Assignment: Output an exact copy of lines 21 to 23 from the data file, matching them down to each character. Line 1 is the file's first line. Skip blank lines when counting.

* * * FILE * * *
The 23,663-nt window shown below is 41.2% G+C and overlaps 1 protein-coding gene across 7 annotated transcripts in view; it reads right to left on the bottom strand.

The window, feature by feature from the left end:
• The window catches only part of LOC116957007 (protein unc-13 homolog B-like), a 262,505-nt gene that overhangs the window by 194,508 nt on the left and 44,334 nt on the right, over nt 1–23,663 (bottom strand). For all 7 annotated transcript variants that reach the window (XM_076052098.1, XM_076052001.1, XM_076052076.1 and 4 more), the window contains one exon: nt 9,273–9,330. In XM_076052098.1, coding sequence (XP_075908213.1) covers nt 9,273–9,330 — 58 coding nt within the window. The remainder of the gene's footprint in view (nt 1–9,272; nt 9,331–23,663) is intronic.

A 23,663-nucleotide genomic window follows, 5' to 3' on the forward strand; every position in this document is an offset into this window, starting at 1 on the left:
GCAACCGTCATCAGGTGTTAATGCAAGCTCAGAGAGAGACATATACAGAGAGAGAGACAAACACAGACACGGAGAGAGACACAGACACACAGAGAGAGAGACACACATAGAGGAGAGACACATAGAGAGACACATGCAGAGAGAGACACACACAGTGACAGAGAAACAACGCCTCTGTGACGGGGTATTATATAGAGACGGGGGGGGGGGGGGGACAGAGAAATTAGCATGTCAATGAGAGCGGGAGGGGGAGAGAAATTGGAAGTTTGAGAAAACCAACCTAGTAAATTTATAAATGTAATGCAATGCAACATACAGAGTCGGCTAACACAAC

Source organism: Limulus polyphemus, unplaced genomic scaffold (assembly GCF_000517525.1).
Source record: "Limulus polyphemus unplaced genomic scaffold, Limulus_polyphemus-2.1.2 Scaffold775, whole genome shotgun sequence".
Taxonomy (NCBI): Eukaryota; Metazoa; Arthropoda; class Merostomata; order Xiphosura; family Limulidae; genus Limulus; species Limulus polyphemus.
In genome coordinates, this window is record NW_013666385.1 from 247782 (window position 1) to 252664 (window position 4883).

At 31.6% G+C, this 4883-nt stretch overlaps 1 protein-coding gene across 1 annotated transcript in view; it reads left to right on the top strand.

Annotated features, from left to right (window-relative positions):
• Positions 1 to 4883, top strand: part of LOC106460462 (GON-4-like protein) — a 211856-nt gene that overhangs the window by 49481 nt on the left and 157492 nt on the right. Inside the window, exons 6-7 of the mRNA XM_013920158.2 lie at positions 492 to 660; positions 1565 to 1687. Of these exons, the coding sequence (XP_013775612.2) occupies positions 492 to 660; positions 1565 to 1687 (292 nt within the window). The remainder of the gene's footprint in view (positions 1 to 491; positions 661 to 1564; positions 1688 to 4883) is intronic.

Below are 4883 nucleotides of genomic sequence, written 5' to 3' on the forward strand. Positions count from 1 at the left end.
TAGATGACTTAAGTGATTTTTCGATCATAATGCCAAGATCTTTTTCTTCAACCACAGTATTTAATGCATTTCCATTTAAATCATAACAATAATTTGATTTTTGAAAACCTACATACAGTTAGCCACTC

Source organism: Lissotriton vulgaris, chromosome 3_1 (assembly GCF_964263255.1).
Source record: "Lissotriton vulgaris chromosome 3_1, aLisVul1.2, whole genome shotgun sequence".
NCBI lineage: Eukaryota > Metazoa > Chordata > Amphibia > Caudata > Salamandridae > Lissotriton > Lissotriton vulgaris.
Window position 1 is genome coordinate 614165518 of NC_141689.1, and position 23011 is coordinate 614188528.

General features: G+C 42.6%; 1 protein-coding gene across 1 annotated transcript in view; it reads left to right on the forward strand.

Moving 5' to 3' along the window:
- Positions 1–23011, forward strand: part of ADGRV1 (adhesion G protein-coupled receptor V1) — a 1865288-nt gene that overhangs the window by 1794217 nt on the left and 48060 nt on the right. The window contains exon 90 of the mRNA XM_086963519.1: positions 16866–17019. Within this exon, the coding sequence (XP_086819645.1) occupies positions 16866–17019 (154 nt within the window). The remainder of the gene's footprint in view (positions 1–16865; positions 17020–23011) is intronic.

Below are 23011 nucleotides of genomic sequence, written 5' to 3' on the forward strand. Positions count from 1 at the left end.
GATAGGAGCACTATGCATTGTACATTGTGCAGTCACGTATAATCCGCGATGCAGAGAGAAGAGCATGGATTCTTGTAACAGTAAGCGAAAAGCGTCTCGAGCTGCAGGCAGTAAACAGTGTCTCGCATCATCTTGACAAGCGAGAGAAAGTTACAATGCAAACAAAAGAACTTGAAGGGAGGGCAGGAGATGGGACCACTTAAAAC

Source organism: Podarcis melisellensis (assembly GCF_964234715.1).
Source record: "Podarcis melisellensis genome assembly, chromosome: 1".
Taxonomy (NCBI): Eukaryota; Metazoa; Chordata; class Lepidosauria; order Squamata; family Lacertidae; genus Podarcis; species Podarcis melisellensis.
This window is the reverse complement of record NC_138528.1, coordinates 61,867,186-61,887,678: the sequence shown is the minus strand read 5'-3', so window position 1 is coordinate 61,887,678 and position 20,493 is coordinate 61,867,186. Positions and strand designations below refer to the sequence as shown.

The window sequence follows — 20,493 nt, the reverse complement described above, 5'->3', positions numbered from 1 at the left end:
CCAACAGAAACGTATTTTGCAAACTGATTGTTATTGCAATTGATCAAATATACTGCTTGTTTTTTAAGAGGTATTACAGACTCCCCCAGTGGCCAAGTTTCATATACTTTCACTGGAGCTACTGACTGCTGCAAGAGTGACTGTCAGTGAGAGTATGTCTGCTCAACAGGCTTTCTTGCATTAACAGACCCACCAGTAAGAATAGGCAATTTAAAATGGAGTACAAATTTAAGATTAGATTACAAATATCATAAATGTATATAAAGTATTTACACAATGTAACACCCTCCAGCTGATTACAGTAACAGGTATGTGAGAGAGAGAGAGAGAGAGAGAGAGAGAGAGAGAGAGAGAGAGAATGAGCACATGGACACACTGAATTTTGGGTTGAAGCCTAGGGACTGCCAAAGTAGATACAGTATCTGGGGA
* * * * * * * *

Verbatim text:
- Positions 1–23011, forward strand: part of ADGRV1 (adhesion G protein-coupled receptor V1) — a 1865288-nt gene that overhangs the window by 1794217 nt on the left and 48060 nt on the right. The window contains exon 90 of the mRNA XM_086963519.1: positions 16866–17019. Within this exon, the coding sequence (XP_086819645.1) occupies positions 16866–17019 (154 nt within the window). The remainder of the gene's footprint in view (positions 1–16865; positions 17020–23011) is intronic.

Below are 23011 nucleotides of genomic sequence, written 5' to 3' on the forward strand. Positions count from 1 at the left end.
GATAGGAGCACTATGCATTGTACATTGTGCAGTCACGTATAATCCGCGATGCAGAGAGAAGAGCATGGATTCTTGTAACAGTAAGCGAAAAGCGTCTCGAGCTGCAGGCAGTAAACAGTGTCTCGCATCATCTTGACAAGCGAGAGAAAGTTACAATGCAAACAAAAGAACTTGAAGGGAGGGCAGGAGATGGGACCACTTAAAAC